January 15 is National Hat Day! Is your head feeling a little cold? Are you having a bad hair day? Or do you just want to add an extra something to top of your outfit? There is no better day than today to accessorize your head!
The first recorded incidence of humans wearing hats can be traced back to 3200 B.C. to an ancient tomb in Thebes, where a man is depicted wearing a straw hat. Hats were originally conceived as wearable items to protect people from the elements – glaring sunlight, rain, and snow – and soon after evolved into being used as a symbol of status. Certain groups of people were singled out by the specific headwear they wore. Hats for women especially began to get more elaborate in the Middle Ages. Though some women still wore simple scarves on their heads, women of higher status and nobility wore hennin, which were elaborate cone-shaped hats.
The 18th century brought with it the occupation and term “milliner.” The name came from the city of Milan, where the highest quality of hats were being produced at the time. Millinery was often an occupation held by women, who not only created normal everyday hats, but bonnets which included decorative trim to accessorize the outfit of the wearer. It was at this point, and moving into the early 19th century, that hats began to be worn as fashion statements. Bonnets became larger and more decorative, adding flowers, lace, and other trimmings. Other hats of various shapes and sizes including those with large brims and flat crowns began to appear as well. As flapper style and shorter hair became popular with women in the 1920s, hats began to take on a more snug shape which hugged the head. As society evolved, the hat evolved along with it, taking on more elaborate shapes and styles.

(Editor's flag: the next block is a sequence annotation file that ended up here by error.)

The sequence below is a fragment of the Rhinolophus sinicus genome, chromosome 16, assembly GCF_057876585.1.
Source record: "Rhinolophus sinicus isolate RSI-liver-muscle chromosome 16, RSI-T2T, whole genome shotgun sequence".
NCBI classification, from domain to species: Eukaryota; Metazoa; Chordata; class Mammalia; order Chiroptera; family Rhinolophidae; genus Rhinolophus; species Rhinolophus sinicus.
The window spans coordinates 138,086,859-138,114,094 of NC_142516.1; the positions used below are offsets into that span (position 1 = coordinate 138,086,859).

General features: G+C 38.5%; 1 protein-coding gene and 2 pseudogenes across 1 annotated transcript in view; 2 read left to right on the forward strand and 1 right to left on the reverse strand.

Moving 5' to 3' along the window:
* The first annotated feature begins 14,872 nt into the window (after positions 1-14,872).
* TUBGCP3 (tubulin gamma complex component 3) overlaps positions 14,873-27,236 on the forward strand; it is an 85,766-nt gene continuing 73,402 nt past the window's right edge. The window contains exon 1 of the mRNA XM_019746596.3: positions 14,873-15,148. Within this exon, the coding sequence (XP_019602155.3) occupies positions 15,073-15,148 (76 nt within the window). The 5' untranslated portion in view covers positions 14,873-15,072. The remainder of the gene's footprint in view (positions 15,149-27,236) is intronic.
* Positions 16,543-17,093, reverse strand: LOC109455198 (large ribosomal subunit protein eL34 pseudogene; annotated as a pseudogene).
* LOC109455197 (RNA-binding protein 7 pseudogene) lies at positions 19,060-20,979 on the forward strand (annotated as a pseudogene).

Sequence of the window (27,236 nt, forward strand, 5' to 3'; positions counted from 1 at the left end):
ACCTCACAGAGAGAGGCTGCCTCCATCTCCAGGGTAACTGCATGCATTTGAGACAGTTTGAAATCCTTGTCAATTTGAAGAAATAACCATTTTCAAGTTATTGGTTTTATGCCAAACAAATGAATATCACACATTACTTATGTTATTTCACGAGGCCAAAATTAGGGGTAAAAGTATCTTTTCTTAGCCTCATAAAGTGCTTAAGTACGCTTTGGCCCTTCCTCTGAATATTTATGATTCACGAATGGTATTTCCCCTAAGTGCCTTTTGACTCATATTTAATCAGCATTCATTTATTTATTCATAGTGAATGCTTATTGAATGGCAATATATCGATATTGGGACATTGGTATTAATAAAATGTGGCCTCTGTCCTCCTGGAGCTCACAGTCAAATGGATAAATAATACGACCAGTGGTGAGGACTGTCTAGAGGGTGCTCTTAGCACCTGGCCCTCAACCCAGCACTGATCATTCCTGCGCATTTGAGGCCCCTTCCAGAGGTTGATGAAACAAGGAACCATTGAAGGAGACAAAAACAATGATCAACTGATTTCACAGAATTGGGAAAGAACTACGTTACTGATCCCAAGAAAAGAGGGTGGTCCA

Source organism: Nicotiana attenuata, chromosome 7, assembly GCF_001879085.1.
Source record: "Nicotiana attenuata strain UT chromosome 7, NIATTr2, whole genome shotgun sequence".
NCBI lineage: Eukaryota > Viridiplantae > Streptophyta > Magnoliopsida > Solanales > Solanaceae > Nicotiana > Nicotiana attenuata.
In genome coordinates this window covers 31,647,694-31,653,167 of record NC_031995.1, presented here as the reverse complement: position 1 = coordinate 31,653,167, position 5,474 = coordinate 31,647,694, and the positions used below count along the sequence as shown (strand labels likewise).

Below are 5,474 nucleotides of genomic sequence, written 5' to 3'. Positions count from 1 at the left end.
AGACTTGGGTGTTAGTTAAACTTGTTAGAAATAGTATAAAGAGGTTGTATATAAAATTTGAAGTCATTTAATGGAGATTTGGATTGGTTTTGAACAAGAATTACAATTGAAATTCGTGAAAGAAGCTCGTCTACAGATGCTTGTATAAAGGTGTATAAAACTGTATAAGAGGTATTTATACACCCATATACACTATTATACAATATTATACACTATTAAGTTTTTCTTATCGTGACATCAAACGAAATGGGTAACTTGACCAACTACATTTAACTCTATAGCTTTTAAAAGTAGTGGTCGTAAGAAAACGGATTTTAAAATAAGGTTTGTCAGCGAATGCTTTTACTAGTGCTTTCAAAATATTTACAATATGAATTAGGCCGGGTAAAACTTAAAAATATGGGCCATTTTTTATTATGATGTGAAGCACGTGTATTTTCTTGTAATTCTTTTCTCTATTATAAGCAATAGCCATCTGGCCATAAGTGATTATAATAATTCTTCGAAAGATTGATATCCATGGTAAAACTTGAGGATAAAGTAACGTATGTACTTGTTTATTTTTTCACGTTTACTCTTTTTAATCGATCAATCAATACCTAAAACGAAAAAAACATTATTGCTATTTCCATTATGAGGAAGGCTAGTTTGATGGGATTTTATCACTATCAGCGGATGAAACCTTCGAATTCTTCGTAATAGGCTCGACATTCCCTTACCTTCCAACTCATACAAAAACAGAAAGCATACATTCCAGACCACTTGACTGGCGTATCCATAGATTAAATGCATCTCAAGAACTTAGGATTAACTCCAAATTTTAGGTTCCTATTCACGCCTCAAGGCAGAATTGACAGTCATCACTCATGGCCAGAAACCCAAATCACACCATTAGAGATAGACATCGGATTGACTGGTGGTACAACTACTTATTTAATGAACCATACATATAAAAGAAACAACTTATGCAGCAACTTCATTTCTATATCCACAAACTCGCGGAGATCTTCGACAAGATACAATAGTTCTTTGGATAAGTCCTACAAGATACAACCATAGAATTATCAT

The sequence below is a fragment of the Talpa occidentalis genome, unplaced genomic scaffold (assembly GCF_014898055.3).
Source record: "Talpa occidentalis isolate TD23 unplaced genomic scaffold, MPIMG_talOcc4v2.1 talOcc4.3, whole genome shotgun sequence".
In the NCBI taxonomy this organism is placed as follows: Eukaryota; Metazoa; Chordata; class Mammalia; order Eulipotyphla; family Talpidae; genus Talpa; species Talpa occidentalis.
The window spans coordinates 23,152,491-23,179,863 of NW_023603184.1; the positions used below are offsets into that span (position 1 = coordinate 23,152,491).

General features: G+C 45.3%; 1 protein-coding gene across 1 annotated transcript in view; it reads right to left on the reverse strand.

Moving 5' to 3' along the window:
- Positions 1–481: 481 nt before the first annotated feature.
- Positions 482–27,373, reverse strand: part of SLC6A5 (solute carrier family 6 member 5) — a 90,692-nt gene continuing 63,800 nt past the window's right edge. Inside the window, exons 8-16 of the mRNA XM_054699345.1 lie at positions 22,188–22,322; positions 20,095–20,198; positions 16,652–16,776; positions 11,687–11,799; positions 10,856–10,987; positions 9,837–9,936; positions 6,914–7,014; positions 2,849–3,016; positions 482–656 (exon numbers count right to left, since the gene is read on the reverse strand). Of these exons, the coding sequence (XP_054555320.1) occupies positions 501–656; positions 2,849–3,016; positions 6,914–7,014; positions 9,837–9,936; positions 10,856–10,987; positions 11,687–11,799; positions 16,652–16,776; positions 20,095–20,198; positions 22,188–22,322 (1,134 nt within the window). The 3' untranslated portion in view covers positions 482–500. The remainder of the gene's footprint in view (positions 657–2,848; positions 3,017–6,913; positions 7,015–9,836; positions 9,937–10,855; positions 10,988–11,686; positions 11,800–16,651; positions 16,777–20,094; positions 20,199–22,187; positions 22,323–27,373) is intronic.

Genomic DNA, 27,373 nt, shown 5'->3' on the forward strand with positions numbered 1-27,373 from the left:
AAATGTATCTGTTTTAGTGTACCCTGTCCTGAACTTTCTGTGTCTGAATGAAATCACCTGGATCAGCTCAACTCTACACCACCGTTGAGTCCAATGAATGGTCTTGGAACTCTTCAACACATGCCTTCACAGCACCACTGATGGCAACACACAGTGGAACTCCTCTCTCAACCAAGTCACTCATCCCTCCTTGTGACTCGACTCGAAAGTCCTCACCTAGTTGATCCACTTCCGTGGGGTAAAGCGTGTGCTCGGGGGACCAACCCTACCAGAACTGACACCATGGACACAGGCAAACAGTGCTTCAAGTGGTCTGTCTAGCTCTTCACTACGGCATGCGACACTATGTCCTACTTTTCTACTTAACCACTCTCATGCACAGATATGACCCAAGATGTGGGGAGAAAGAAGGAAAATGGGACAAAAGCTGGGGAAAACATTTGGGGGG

Starting in the 1980s and moving on into the 21st century, some hats have been exaggerated to a flamboyant state for the sole purpose of the wearer to be noticed. Some celebrities who have adopted this way of wearing hats are Isabella Blow and Lady Gaga, who both commissioned hats by one of the world’s most famous milleners, Philip Treacy. Treacy has also been commissioned to design hats for several of the world’s most famous designers and the royal family of Great Britain. Many other well-known milliners have been based in Britain including Sharp & Davis and David Shilling. Stetson, a famous North American cowboy-hat maker was commissioned to make hats for Canadian Mounties and the Texas Rangers.
Wearing hats has become a tradition and official “rule” at some events including horse racing events like the British Royal Ascot and the Kentucky Derby. There are also general “rules” that exist for hat-wearing men in certain circumstances. For instance, it became a common courtesy among some groups to tip your hat when meeting a lady or elder person. It is also considered disrespectful to wear hats during funerals or when the National Anthem is played.
Celebrate today by wearing your favorite hat (or hats) throughout the day. If you don’t own a hat, today would be a great day to make your first hat purchase. Happy National Hat Day!